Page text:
Help with panic attacks

mark for Vetta pse jane

mark for Vetta pse jane

Have you ever had a panic attack? Panic attacks only last about five minutes, but the physical symptoms can feel extremely intense. Because of the intensity, panic attacks are often mistaken for heart attacks. Though panic attacks are short-lived, a lot of people end up in the emergency room because they don’t know what they’re experiencing.

Panic attacks can happen at times when you’re not feeling particularly anxious. Some of my clients have had panic attacks in their sleep, in the car, and even while working out.


The physical symptoms of panic attacks include: shortness of breath, rapid heartbeat, dizziness, tingling in the limbs, feeling like you are choking, trembling and sweating, to name a few. Some people become even more panicked by the sense that they’re loosing control and can’t breathe, which increases the release of adrenaline and cortisol, making the panic attack feel even more intense.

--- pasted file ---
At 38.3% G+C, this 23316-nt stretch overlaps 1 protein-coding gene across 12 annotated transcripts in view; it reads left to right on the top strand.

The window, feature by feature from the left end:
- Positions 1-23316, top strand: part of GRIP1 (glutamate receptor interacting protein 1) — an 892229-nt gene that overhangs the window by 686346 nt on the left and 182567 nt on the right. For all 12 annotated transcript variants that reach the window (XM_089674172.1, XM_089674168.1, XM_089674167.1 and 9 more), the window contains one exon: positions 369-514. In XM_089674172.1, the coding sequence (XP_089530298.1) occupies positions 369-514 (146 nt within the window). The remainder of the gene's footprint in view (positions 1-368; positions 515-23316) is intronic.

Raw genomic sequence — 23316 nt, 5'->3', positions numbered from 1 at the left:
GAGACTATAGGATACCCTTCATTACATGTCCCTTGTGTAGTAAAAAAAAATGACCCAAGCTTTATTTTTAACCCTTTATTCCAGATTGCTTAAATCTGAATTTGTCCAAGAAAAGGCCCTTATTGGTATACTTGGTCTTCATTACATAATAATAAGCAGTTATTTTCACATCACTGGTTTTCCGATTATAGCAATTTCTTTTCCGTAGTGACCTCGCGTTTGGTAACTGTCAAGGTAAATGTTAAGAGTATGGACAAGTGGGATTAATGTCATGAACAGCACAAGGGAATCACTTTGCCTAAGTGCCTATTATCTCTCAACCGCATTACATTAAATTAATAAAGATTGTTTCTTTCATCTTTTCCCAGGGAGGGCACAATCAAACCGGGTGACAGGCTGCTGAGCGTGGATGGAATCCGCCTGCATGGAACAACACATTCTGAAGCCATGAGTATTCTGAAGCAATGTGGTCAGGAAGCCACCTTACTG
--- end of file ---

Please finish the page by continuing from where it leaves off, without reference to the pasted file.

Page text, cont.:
After having a panic attack for the first time, a lot of people fear having another one. If you’ve had a panic attack and you have this fear, you may try to avoid environments that are out of your control, such as restaurants, social settings and crowded places.

If you have this fear, know that having a panic attack once or a few times doesn’t mean it will happen continuously. Also know that when you are having a panic attack, you can calm yourself down and lessen the intensity. Don’t let fearful thoughts take over in the moment, because as soon as you have these thoughts, your body releases more adrenaline and cortisol, actually feeding the panic attack.

You can learn to calm yourself down during panic attacks by having trust and using distraction. When you begin to feel a panic attack, tell yourself that it will pass in a matter of minutes. Calm yourself by taking your attention away from the physical symptoms. To distract yourself, you can take deep breaths, talk to someone or try to think of something else.

Your body will flood itself with norepinephrine when you’re panicked, which is a relaxing hormone. The body always wants balance and homeostasis, and norepinephrine will work – just give your body a few minutes to get things back in balance and distract yourself to prevent your fear-based thoughts from creeping in.



Remember: A panic attack will always pass. Try not to avoid public places if you’ve had one or a few from time to time. You can take control as long as you release your fearful thoughts in the moment, distract yourself, and let norepinephrine do its thing. Let your body do the work, and trust it.

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